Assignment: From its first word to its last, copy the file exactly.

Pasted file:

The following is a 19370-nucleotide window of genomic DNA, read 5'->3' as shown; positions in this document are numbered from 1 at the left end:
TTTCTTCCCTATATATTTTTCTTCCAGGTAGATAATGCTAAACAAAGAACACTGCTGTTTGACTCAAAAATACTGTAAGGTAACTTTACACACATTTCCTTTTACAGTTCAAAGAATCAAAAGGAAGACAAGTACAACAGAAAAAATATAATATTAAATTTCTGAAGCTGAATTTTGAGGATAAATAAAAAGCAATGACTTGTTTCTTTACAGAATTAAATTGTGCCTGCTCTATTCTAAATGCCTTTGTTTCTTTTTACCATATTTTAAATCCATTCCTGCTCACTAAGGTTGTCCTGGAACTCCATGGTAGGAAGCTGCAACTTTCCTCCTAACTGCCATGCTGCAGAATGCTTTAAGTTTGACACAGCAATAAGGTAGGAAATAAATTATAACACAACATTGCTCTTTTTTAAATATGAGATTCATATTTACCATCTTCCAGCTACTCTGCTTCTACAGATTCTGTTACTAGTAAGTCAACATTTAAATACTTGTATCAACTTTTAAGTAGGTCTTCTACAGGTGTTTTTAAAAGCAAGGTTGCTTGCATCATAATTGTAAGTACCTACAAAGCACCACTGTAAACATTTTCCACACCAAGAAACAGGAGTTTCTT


The following is a 19370-nucleotide window of genomic DNA, read 5'->3' as shown; positions in this document are numbered from 1 at the left end:
TTTCTTCCCTATATATTTTTCTTCCAGGTAGATAATGCTAAACAAAGAACACTGCTGTTTGACTCAAAAATACTGTAAGGTAACTTTACACACATTTCCTTTTACAGTTCAAAGAATCAAAAGGAAGACAAGTACAACAGAAAAAATATAATATTAAATTTCTGAAGCTGAATTTTGAGGATAAATAAAAAGCAATGACTTGTTTCTTTACAGAATTAAATTGTGCCTGCTCTATTCTAAATGCCTTTGTTTCTTTTTACCATATTTTAAATCCATTCCTGCTCACTAAGGTTGTCCTGGAACTCCATGGTAGGAAGCTGCAACTTTCCTCCTAACTGCCATGCTGCAGAATGCTTTAAGTTTGACACAGCAATAAGGTAGGAAATAAATTATAACACAACATTGCTCTTTTTTAAATATGAGATTCATATTTACCATCTTCCAGCTACTCTGCTTCTACAGATTCTGTTACTAGTAAGTCAACATTTAAATACTTGTATCAACTTTTAAGTAGGTCTTCTACAGGTGTTTTTAAAAGCAAGGTTGCTTGCATCATAATTGTAAGTACCTACAAAGCACCACTGTAAACATTTTCCACACCAAGAAACAGGAGTTTCTT